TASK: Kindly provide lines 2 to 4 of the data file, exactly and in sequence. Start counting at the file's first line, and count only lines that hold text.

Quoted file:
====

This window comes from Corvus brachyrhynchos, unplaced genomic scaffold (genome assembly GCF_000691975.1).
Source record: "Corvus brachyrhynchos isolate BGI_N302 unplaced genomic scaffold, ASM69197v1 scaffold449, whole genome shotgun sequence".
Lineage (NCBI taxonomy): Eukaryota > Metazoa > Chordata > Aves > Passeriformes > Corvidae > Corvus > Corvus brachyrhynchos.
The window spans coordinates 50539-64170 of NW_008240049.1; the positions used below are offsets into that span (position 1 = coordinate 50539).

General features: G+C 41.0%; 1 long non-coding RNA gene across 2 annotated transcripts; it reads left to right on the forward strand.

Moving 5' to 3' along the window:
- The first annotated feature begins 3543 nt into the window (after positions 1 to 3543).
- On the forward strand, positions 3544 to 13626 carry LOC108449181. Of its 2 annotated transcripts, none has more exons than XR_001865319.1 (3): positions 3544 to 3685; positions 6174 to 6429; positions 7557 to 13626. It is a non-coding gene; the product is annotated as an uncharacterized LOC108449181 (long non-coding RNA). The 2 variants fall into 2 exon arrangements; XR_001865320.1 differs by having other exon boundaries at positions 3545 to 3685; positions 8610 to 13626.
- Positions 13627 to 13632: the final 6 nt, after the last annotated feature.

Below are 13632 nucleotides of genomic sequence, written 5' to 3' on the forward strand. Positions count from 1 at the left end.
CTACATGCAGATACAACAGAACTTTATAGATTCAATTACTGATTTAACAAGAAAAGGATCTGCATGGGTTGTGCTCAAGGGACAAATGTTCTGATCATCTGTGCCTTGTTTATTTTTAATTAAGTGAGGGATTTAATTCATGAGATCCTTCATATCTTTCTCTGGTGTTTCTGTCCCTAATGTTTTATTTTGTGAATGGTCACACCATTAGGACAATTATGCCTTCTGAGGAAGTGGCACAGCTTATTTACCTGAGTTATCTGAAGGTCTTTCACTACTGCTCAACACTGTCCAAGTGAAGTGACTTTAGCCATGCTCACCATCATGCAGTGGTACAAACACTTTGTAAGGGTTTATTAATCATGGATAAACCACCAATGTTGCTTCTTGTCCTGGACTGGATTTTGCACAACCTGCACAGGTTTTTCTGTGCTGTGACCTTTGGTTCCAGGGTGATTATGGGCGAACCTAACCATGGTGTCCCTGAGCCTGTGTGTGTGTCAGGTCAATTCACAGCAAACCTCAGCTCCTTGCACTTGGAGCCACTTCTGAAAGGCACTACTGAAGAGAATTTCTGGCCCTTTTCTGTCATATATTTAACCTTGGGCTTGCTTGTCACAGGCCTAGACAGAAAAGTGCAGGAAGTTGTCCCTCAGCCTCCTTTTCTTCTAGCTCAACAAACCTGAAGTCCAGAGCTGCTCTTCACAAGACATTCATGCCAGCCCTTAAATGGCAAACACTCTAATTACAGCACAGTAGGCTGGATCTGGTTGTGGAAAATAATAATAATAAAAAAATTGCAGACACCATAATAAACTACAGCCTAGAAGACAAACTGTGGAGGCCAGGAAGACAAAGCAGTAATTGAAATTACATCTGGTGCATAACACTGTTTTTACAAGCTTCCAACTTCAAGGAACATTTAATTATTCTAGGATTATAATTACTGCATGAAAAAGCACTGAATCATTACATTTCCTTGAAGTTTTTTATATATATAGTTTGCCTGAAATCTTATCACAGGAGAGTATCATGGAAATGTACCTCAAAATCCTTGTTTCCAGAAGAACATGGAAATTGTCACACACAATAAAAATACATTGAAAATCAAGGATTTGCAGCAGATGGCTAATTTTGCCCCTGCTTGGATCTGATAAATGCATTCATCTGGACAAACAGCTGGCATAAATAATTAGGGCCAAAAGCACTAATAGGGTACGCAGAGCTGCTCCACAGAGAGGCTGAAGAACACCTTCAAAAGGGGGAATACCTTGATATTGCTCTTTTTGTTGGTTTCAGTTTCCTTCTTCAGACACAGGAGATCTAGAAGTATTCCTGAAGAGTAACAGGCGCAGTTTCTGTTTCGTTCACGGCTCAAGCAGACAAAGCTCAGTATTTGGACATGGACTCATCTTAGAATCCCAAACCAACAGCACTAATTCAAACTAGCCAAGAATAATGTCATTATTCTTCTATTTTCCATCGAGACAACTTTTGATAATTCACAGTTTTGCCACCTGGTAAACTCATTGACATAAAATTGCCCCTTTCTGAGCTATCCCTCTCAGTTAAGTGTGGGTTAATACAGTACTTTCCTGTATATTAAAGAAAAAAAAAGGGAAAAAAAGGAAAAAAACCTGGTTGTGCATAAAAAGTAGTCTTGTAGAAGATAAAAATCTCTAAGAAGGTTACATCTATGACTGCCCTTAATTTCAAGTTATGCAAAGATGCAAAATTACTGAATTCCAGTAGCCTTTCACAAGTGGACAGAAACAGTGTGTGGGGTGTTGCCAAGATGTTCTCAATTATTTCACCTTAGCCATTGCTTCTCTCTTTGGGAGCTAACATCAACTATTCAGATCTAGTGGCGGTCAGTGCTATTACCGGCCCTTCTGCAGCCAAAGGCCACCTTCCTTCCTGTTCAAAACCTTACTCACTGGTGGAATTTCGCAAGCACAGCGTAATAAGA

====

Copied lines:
Source record: "Corvus brachyrhynchos isolate BGI_N302 unplaced genomic scaffold, ASM69197v1 scaffold449, whole genome shotgun sequence".
Lineage (NCBI taxonomy): Eukaryota > Metazoa > Chordata > Aves > Passeriformes > Corvidae > Corvus > Corvus brachyrhynchos.
The window spans coordinates 50539-64170 of NW_008240049.1; the positions used below are offsets into that span (position 1 = coordinate 50539).